Education Spotlight By DOuGlAS DEll
Educating Millennials Via
Gaming and Social Networks
Online gaming is a familiar environment to Millennials, allowing exploration
and a networked learning experience.
Creating fail-free play environments
builds confidence and reinforces exploration and inquisitiveness. Games offer
the opportunity for entertainment while
subtly infusing fact-based memorization,
visual recognition, workflow practice,
and skills enhancement into a meaningful learning experience. Looking to the
gaming world for a direction forward, instructional design will need to mirror the
elements of highly effective games.
A review of online forums offers consistent information about the attributes of
E Graphics. High-definition, fast-load-ing, and three-dimensional graphics are
absolutely essential. User expectations
about the quality of graphics are constantly on the rise. Therefore each generation of graphics must improve on the last.
E Storylines. A strong storyline with
good character development and subplots makes for a compelling experience
that not only draws learners in but also
keeps their attention.
E Multiple players. Although many
games are single-player experiences, the
ability to play remotely with users around
the globe cannot be equaled. It fosters a
competitive spirit, recognizes specific talents, and offers learners the opportunity
to meet colleagues in a fun virtual setting.
E Character creation. The ability for
players to select attributes that better
prepare them for challenges is a feature
of many popular games and one that
translates to corporate training. Perhaps
an employee wants to take on the persona of a customer who has been denied a
claim or a rainmaker salesperson known
for selling large, lucrative policies. This
allows employees to apply real-world
roles to a game.
E Levels. With most training, we seek advancement—and the gaming world is no
different. As we learn, the ability to progress to new levels provides continuing
challenges; recognizes players’ expertise;
and, if networked, places them in the category of more skilled players. Learning
games should be no different: Progression
and expertise should go hand in hand.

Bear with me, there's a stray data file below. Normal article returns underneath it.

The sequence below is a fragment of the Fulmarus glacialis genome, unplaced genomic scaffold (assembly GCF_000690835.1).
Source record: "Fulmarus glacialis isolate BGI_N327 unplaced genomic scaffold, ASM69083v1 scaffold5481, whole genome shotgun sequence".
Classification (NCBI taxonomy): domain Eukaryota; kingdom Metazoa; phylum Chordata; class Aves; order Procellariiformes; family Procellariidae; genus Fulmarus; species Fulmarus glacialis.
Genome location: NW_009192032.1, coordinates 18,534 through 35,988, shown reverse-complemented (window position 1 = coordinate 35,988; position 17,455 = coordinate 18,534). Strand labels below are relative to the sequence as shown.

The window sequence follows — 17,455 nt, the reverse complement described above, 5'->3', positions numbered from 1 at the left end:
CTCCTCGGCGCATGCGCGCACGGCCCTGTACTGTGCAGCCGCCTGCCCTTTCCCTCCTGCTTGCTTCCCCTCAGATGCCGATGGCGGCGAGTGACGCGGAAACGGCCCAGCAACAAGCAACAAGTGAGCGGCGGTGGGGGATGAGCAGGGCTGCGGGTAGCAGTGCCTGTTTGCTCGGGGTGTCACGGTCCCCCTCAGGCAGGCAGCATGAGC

Last year I visited a high school specializing in math and science. What stayed with me from that visit was the use of technology in the classroom. No matter the class—music, language, or engineering—there was a con- stant click of keyboard strokes. The students weren’t just looking at flat
information on a screen; they were interacting with the curricula, using software to
create melodies, translating words into meaningful messages, and writing code to
direct the movement of a robot’s arm.
That experience exemplified what is in store for workplace training: Technology is a
given and must be completely integrated into any learning program. It highlighted the
fact that Millennials will experience learning on their own terms, with tools and technologies they have used since childhood.
Given Millennials’ active transmission of information, traditional learning methods
are likely the least effective means for connecting with them. Based on current writings
and research, this age group prefers hands-on, self-paced exploration that creates truly
experiential learning. They also prefer open sharing through networked gaming and social
interactions. These preferences should be a concern for all industries and a wake-up call to
training and human resources (HR) departments. New designs and delivery mechanisms
are required if we intend to reach, educate, advance, and retain new talent in our employee
ranks. Learning professionals must translate these requirements into solutions that offer
compelling games and advanced learning through social interactions.